The two were so close that in 2017, the night before his enshrinement in the Naismith Basketball Hall of Fame, Self and his wife had dinner with Gassnola, Adidas executive Jim Gatto, and their fiancée and wife, respectively. Gatto was found guilty on two counts of wire fraud at the October trial and is awaiting sentencing.

Self didn’t just talk and text with Gassnola, though. He allowed him near unfettered access to the program.

Silvio De Sousa appeared in 20 games for Kansas last year before the Jayhawks announced they would “withhold him from competition” this season pending an investigation. (AP)
Silvio De Sousa appeared in 20 games for Kansas last year before the Jayhawks announced they would “withhold him from competition” this season pending an investigation. (AP)

Gassnola and Gatto attended the October 2017 “Late Night at the Phog” event, which is the first practice of the season for KU. There they conveniently met the mother of Billy Preston, a touted Dallas area recruit who had just verbally committed to the Jayhawks.

Gassnola testified that he told Preston’s mother that night to stop taking money from other parties and just deal with him. Over the next 10 months he either wired or hand-delivered $89,000 to her. Preston wound up suspended for his freshman season after a KU investigation turned up some of the money transfers. He turned pro and after not being drafted signed a two-way contract with the Cleveland Cavaliers.

In general, recruiting visits are carefully orchestrated by the school. It’s rare for anyone to come into contact with a player or their parents without design. Yet there was Gassnola in Lawrence meeting exactly the right person at exactly the right moment.

What a coincidence.

Then there is the case of De Sousa, who is still at KU and was on last year’s Final Four club, but likely will never play another minute.

Gassnola testified that for KU to sign De Sousa, his guardian needed to “get out from under” a deal where a Maryland booster had paid him $60,000. Gassnola went to work.

In August of 2017, KU assistant Kurtis Townsend texted Gassnola: “Coach Self just talked to Fenny let me know how it goes.”

That directly brings Gassnola into the middle of a recruitment. Gassnola texted Self later: “I talked with Fenny,”

“We good?” Self asked back.

“Always,” Gassnola texted. “That’s [sic] was light work. Ball is in his court now.”

Self and Gassnola talked on the phone later that night. De Sousa was soon a Jayhawk.

Gassnola repeatedly testified at the trial that Self didn’t specifically know about any payment he made to any player or their family. That may be a friend protecting a friend or it may technically be true.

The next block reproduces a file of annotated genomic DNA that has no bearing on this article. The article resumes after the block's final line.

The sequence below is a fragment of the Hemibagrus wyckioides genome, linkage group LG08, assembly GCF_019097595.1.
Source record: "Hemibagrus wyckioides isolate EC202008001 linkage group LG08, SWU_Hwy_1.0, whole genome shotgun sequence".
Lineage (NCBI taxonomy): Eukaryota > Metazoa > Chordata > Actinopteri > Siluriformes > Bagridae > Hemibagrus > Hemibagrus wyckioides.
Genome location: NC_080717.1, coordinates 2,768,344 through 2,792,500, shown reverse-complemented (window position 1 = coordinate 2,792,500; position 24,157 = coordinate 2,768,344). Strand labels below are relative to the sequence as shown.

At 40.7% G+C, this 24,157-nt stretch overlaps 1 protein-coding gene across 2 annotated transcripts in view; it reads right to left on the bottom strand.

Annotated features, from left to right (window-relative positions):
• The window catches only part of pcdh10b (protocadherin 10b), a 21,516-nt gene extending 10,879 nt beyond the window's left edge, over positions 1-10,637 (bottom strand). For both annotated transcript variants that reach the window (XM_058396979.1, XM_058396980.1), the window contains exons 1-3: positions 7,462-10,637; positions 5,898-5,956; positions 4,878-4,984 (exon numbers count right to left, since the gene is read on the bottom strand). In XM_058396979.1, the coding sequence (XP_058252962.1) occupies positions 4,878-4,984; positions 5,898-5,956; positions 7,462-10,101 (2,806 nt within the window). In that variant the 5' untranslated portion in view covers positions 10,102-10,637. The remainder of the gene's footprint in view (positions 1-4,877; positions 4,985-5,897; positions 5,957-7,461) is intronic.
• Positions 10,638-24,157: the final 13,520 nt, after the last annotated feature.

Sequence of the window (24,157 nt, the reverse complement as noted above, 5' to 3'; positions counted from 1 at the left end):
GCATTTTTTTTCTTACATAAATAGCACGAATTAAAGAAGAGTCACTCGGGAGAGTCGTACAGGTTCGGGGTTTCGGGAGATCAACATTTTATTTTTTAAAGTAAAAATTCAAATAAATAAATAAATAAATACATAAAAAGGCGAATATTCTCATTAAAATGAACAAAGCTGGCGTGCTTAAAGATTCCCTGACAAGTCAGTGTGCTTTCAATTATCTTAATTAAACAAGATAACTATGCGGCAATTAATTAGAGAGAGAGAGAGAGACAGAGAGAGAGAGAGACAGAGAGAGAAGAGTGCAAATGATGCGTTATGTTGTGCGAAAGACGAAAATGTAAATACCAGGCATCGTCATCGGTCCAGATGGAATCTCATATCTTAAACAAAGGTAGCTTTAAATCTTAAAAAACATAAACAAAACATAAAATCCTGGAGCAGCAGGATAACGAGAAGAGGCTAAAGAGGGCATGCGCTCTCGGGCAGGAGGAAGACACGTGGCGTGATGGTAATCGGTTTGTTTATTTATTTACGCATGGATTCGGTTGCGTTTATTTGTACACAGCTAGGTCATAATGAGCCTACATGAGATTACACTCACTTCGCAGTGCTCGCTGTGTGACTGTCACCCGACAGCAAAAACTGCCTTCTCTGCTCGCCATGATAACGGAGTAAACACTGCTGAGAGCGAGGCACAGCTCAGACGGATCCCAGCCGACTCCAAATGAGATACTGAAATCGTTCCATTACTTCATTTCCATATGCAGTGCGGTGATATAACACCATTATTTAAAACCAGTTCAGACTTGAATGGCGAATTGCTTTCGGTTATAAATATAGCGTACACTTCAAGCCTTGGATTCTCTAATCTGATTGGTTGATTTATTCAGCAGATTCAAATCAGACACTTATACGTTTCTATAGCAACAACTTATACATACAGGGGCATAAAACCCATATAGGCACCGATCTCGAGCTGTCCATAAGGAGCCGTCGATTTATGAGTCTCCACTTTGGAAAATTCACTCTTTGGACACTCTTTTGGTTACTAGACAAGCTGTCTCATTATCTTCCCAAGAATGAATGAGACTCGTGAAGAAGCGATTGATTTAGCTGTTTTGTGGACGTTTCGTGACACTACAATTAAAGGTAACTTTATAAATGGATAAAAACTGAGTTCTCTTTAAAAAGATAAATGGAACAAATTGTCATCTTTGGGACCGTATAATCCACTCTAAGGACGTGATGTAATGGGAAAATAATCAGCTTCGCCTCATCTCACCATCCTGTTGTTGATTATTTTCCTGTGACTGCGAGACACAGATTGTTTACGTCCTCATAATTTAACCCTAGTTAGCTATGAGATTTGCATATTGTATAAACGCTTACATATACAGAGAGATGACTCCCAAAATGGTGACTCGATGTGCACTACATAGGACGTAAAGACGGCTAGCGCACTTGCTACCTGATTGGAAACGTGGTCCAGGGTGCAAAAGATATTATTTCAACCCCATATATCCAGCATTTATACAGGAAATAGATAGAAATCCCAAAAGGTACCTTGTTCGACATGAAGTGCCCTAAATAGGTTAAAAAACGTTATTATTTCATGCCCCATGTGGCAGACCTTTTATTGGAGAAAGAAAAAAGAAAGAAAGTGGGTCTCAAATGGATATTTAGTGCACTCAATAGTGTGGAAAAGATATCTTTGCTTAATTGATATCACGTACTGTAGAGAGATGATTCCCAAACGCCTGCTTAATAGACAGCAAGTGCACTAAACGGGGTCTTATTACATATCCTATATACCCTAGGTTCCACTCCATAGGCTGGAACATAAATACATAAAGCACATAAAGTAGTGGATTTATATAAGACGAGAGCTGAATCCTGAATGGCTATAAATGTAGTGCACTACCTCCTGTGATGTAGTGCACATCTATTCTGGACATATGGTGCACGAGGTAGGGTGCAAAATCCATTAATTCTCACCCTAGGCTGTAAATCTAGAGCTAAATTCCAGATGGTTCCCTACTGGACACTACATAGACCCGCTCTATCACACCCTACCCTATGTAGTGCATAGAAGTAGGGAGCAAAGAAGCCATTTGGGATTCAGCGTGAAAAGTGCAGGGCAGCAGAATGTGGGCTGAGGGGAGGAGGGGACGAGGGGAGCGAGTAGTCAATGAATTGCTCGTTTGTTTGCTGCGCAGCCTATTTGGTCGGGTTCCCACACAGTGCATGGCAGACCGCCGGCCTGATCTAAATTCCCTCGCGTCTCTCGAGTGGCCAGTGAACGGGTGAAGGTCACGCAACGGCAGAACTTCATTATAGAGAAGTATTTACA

Gassnola didn’t need to discuss specifics of the deal, though, and would be crazy to bother Self with details such as meeting Preston’s mother in New York and handing her $30,000.

Gassnola is no fool. He knew better.

Anyone who thinks Self was just a naïve bystander here, though, or better yet, as Kansas likes to believe it is, a “victim,” is a fool. They should know better.

Yet, this isn’t enough for Kansas to suspend Bill Self pending an investigation into the situation?

It’s great if college sports believes the coaches deserve the benefit of the doubt. That sounds reasonable. Let it all play out. This isn’t a serious crime (well, it shouldn’t be). But, then, the system is set up that the players get no such courtesy. They sit without recourse.

And sometimes sit and sit and sit.

Consider the case of Auburn’s Austin Wiley and Daniel Purifoy, who were caught up in a separate part of the case involving Tiger assistant coach Chuck Person. After the scandal broke, the two players cooperated fully with the school and NCAA. For their efforts, the NCAA suspended Wiley for an entire season and Purifoy got a year … plus nine games.

So, Purifoy is still disqualified because apparently a full season wasn’t enough.

Meanwhile, almost no one who wears a suit or carries a clipboard has faced even a slap on the wrist.

If you’re a player, why bother even cooperating? Better to be like a coach and just deny, deny, deny and hide behind previous statements and sycophant administrators. After all, the season is starting on ESPN, but without the player from Angola.

The Hall of Fame coach whose team never loses the conference race will be there.

Just pretend you’re a complete idiot and can’t figure out how and why it all occurred, you know, like the Kansas administration.